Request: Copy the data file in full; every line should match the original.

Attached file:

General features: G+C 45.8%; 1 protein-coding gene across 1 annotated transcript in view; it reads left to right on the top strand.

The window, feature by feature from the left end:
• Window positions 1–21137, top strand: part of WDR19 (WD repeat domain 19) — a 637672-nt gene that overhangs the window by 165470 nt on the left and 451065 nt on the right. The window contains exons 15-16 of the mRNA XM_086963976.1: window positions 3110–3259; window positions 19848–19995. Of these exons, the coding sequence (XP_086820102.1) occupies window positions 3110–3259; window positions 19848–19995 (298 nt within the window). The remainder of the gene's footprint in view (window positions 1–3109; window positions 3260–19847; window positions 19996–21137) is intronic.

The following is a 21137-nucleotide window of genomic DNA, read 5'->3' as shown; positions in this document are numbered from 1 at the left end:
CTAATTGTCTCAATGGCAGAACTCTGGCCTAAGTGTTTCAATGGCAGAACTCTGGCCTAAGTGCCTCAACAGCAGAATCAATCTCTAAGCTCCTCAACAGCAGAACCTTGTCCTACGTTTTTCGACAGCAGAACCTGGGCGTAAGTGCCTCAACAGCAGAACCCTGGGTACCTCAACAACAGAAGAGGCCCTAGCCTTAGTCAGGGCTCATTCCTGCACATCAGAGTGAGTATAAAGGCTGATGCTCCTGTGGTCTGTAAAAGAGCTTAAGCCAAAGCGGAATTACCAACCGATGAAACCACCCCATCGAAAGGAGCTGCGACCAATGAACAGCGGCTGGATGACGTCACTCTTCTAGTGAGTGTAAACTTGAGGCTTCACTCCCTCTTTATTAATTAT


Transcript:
General features: G+C 45.8%; 1 protein-coding gene across 1 annotated transcript in view; it reads left to right on the top strand.

The window, feature by feature from the left end:
• Window positions 1–21137, top strand: part of WDR19 (WD repeat domain 19) — a 637672-nt gene that overhangs the window by 165470 nt on the left and 451065 nt on the right. The window contains exons 15-16 of the mRNA XM_086963976.1: window positions 3110–3259; window positions 19848–19995. Of these exons, the coding sequence (XP_086820102.1) occupies window positions 3110–3259; window positions 19848–19995 (298 nt within the window). The remainder of the gene's footprint in view (window positions 1–3109; window positions 3260–19847; window positions 19996–21137) is intronic.

The following is a 21137-nucleotide window of genomic DNA, read 5'->3' as shown; positions in this document are numbered from 1 at the left end:
CTAATTGTCTCAATGGCAGAACTCTGGCCTAAGTGTTTCAATGGCAGAACTCTGGCCTAAGTGCCTCAACAGCAGAATCAATCTCTAAGCTCCTCAACAGCAGAACCTTGTCCTACGTTTTTCGACAGCAGAACCTGGGCGTAAGTGCCTCAACAGCAGAACCCTGGGTACCTCAACAACAGAAGAGGCCCTAGCCTTAGTCAGGGCTCATTCCTGCACATCAGAGTGAGTATAAAGGCTGATGCTCCTGTGGTCTGTAAAAGAGCTTAAGCCAAAGCGGAATTACCAACCGATGAAACCACCCCATCGAAAGGAGCTGCGACCAATGAACAGCGGCTGGATGACGTCACTCTTCTAGTGAGTGTAAACTTGAGGCTTCACTCCCTCTTTATTAATTAT